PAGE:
Over the past few months of the war, ESG practices have experienced strong critique. The prevailing theory being pursued by market participants is that funds or practices with the label of ESG should not have had exposure to Russian assets. Premal Ranchod, head of ESG research at Alexforbes, thinks that there is considerably more to the story than the calling out.
The act of war is unsettling and there are no winners when the impact brings an incalculable human cost with it. Investments and ESG, however, have factors in addition to the humanitarian crisis worth contemplating upon. Using the lens of ESG, Ranchod works through the geopolitik at play and the spillover effects of the war, known as the societal multiplier effect.
- Morality, materiality and money
The confusion arises when investors have misplaced moral beliefs with investment practices that has the objective of achieving outperformance. In practice, moral investments follow a negative screening approach, which avoids companies that don’t meet specific ethical requirements. It could have excluded Russia to start with based on poor governance, its exposure to defence sectors or autocracy. A divestment approach after the war would mean exiting the region from a moral standpoint.
In considering funds with exposure to Russia, emerging market assets and benchmarks, and those who use ESG integration practices with an objective of investment performance, Ranchod highlights the topic of financial materiality. This is illustrated through the MSCI Emerging Market index weights below.
Russia’s weight in global indices has gradually declined as markets were pricing for financially material risks. This is based on its lower growth forecasts, waning contribution to global GDP, and ESG-related risks. The above analysis shows a declining and less financially material component, but is still part of the standard (non-ESG specific) global investable benchmarks. Beyond the evidenced share price decline, longer-term negative impacts include the impact of:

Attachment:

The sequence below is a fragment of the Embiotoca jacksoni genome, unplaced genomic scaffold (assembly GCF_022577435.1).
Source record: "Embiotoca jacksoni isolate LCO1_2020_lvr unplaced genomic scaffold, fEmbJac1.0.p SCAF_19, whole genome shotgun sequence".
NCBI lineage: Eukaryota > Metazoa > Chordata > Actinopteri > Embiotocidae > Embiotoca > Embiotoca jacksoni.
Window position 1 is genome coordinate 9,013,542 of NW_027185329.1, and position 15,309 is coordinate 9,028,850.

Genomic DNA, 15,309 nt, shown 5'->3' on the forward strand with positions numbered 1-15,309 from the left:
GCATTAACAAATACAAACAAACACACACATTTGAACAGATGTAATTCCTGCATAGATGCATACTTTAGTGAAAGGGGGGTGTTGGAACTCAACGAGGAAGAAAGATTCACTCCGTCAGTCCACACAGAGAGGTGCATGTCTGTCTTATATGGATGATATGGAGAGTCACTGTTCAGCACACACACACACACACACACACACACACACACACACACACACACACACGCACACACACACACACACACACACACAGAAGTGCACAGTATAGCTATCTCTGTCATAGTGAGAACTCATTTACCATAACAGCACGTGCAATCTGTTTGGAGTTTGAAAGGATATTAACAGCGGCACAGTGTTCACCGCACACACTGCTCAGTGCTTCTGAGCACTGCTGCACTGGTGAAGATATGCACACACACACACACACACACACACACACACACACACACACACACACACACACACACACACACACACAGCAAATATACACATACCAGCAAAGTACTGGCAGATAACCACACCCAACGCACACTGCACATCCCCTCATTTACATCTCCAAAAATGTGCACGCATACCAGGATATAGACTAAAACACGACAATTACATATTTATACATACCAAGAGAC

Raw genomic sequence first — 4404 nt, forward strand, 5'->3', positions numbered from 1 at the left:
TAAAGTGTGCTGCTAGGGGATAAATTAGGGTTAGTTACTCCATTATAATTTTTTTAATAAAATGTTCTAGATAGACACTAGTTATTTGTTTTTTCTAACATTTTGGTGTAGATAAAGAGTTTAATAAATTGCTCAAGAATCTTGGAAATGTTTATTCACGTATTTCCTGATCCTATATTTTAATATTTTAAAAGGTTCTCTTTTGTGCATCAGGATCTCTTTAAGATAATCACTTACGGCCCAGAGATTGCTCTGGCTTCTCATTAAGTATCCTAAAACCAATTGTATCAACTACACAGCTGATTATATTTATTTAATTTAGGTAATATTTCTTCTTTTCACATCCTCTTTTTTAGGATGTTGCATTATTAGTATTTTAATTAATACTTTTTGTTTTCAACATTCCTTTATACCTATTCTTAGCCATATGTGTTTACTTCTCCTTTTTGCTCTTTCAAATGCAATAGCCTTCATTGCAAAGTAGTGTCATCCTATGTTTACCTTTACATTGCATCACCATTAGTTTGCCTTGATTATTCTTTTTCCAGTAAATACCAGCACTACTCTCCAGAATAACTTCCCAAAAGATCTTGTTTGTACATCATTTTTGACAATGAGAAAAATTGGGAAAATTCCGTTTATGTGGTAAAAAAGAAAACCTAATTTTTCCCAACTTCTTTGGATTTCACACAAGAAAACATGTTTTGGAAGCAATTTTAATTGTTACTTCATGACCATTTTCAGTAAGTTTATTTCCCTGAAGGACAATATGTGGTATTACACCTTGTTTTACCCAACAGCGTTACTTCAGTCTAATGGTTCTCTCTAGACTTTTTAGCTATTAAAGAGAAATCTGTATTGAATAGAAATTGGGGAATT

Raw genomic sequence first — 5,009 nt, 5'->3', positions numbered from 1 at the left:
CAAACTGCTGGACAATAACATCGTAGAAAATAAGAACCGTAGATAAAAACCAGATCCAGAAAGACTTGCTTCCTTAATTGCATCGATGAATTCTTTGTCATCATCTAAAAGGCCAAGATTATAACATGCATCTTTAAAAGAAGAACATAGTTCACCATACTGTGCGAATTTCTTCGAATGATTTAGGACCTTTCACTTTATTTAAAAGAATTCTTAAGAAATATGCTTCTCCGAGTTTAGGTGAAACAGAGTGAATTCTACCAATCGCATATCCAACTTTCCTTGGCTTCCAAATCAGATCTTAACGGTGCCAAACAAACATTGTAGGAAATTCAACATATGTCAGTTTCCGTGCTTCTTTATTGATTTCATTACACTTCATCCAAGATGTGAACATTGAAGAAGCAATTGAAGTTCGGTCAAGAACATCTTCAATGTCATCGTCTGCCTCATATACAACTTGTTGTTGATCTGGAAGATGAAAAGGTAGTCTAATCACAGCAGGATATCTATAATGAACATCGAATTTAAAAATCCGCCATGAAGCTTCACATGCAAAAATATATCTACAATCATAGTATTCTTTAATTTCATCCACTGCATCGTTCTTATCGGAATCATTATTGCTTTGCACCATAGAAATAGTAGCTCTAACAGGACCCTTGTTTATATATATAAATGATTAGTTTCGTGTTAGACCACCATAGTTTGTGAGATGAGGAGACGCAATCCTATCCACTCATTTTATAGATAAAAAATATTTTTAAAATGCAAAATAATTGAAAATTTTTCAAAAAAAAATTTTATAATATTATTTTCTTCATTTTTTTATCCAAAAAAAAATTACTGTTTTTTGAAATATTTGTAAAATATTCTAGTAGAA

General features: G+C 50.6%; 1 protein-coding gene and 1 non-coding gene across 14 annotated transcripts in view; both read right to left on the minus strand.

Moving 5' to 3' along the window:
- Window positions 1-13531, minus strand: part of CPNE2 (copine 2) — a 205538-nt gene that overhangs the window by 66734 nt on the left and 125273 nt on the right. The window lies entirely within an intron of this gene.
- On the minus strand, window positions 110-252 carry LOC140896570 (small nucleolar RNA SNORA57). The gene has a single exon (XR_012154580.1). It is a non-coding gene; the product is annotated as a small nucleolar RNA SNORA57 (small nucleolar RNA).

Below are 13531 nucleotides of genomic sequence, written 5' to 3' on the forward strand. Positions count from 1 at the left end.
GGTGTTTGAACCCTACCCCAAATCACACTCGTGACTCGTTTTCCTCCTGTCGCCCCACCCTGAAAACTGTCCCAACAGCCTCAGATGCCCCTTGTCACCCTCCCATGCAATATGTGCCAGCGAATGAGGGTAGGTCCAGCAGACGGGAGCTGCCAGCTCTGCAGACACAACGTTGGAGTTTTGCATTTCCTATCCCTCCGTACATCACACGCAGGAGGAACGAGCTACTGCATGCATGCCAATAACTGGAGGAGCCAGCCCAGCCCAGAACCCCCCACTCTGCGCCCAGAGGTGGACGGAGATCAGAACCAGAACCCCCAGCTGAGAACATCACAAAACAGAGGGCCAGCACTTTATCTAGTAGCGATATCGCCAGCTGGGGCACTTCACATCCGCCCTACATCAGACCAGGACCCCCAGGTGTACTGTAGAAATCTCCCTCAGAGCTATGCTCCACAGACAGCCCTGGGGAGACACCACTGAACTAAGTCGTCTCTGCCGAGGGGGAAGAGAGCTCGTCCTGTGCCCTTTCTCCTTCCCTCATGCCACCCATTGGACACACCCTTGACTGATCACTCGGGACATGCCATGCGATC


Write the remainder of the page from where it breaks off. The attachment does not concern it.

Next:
- sanctions on the Russian economy
- oil prices
- the supply of commodities such as gas, wheat or corn (Russia’s key exports)
In considering divestment practices, we do not need to look beyond our borders. If global markets applied divestment of fossil fuel economies, South Africa could find itself locked out of much-needed foreign direct investment. The divestment argument cuts both ways.
In summary, ESG integration practices is not a label of morality; it is a market signal that can be tailored for a number of uses, like risk avoidance or positive impact or financial materiality.
- The economics of E, S, G
War has far-reaching effects. The response by Western nations to the escalating Russia-Ukraine war has predominantly been centered on:
- economic sanctions being applied to Russia
- freezing Russia’s foreign currency reserves
- cutting off a substantial part of Russia’s financial system with the global economy
Through the lens of ESG considerations, the spillover effects of the Russia-Ukraine war extend beyond financial and capital control consequences:
- A heavy destruction of the natural capital, destroying arable land, and water infrastructure.
- The impact of supply chain disruptions of gas into UK and Europe put their own climate ambitions and transition plan away from fossil fuels at risk.
- Widening inequality of citizens of both regions as they face rising food and energy prices.
- Prior to the conflict neither Ukraine nor Russia was known for good governance. According to Transparency Internationals Corruption Perception Index, Ukraine ranks 122nd and Russia 136th out of 180, which is the lowest in Europe. The war could likely jeopardise good governance principles even more into the foreseeable future.
Russia and Ukraine, together, supply a quarter of wheat exports and almost 15% of corn, globally. Russia is the world’s leading exporter of gas, exporting 197.2 billion cubic metres of pipeline gas in 2020, and 40.4 billion cubic metres of liquefied natural gas. Sanctions and supply chain disruptions will have a sizable impact on global food and energy prices, resulting in inflationary headwinds in a backdrop of slowing growth.
At a time when critics of ESG question its relevance (the war on ESG), Alexforbes, who has been championing responsible investment for more than a decade, is experienced in navigating the ESG conversation. Whether funds are labelled ESG or not, the practice has become an imperative for all savings and investment, most notably, the standard retirement fund in the market. Ranchod argues that ESG is not a definite and complete solution, but rather a tool which brings additional nuance to investments. It is a separate lens that works alongside and complements traditional investment risk and return considerations.